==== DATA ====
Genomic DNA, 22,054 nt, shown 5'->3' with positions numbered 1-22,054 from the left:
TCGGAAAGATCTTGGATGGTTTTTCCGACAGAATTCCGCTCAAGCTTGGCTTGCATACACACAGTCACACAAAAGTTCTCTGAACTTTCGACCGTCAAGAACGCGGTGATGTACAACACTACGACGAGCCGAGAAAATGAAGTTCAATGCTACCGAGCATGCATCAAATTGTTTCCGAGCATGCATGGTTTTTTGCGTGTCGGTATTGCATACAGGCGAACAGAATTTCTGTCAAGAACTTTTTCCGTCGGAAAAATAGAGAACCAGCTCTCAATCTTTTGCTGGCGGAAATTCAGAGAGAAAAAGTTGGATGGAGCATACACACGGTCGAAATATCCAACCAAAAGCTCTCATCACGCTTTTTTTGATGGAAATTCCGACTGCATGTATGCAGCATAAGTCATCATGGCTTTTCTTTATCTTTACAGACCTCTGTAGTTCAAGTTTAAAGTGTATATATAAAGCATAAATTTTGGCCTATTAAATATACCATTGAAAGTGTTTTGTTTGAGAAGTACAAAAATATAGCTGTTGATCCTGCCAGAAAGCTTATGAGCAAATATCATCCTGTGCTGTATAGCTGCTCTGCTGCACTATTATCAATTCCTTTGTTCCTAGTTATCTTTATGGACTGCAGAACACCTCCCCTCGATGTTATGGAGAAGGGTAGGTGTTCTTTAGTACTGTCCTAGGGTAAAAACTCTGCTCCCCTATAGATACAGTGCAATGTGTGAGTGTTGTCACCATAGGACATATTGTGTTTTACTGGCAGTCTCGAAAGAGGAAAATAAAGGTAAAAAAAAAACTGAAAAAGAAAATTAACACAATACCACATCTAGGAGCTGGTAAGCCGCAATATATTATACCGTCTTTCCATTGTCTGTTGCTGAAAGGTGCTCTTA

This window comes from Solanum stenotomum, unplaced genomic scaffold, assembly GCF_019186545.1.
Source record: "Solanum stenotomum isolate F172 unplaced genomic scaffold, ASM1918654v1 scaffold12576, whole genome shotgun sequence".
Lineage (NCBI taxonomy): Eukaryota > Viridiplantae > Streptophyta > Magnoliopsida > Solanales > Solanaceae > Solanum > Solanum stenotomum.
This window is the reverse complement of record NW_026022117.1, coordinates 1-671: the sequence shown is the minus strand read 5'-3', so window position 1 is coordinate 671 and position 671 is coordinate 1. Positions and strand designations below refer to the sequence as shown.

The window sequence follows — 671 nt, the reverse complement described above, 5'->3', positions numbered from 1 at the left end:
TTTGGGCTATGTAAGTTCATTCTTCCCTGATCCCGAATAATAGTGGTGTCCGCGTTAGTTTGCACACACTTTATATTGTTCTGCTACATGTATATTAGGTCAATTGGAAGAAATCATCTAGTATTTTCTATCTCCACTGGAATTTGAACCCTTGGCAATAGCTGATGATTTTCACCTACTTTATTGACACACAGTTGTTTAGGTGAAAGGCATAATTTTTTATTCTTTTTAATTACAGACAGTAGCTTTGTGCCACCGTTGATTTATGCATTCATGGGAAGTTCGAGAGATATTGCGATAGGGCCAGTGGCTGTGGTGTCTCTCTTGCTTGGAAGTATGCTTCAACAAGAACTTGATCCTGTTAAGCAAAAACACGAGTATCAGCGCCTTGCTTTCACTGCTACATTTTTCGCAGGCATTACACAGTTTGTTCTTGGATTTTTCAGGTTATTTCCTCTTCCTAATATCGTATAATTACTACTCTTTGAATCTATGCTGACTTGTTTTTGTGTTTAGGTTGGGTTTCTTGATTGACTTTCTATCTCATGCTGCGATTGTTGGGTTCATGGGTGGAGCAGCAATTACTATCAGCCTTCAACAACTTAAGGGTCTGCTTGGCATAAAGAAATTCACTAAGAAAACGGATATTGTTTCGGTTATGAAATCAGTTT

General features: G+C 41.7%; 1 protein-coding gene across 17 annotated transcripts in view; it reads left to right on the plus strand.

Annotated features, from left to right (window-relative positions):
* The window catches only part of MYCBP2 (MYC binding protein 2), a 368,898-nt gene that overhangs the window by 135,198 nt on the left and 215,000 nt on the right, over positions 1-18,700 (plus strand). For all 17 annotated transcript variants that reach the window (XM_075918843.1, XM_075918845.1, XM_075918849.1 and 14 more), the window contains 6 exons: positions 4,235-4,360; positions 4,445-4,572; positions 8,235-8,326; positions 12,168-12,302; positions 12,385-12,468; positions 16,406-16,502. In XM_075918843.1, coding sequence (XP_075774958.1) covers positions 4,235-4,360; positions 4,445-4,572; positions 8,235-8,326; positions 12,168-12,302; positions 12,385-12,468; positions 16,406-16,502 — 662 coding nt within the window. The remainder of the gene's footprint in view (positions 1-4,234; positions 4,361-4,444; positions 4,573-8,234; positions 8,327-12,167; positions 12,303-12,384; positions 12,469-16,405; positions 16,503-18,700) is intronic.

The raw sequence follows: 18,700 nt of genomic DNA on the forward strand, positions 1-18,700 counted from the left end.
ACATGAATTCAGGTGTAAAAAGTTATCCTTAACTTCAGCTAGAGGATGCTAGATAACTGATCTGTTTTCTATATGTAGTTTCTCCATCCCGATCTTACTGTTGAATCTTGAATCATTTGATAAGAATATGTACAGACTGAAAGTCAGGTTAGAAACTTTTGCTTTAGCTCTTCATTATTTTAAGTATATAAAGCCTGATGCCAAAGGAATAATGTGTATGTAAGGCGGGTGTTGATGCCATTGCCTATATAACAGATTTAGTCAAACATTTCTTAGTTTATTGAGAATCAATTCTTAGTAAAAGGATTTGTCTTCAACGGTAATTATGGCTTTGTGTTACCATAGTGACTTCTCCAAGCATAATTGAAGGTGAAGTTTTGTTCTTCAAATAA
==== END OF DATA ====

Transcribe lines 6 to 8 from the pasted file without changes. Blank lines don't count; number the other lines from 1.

This window is the reverse complement of record NW_026022117.1, coordinates 1-671: the sequence shown is the minus strand read 5'-3', so window position 1 is coordinate 671 and position 671 is coordinate 1. Positions and strand designations below refer to the sequence as shown.

The window sequence follows — 671 nt, the reverse complement described above, 5'->3', positions numbered from 1 at the left end:
TTTGGGCTATGTAAGTTCATTCTTCCCTGATCCCGAATAATAGTGGTGTCCGCGTTAGTTTGCACACACTTTATATTGTTCTGCTACATGTATATTAGGTCAATTGGAAGAAATCATCTAGTATTTTCTATCTCCACTGGAATTTGAACCCTTGGCAATAGCTGATGATTTTCACCTACTTTATTGACACACAGTTGTTTAGGTGAAAGGCATAATTTTTTATTCTTTTTAATTACAGACAGTAGCTTTGTGCCACCGTTGATTTATGCATTCATGGGAAGTTCGAGAGATATTGCGATAGGGCCAGTGGCTGTGGTGTCTCTCTTGCTTGGAAGTATGCTTCAACAAGAACTTGATCCTGTTAAGCAAAAACACGAGTATCAGCGCCTTGCTTTCACTGCTACATTTTTCGCAGGCATTACACAGTTTGTTCTTGGATTTTTCAGGTTATTTCCTCTTCCTAATATCGTATAATTACTACTCTTTGAATCTATGCTGACTTGTTTTTGTGTTTAGGTTGGGTTTCTTGATTGACTTTCTATCTCATGCTGCGATTGTTGGGTTCATGGGTGGAGCAGCAATTACTATCAGCCTTCAACAACTTAAGGGTCTGCTTGGCATAAAGAAATTCACTAAGAAAACGGATATTGTTTCGGTTATGAAATCAGTTT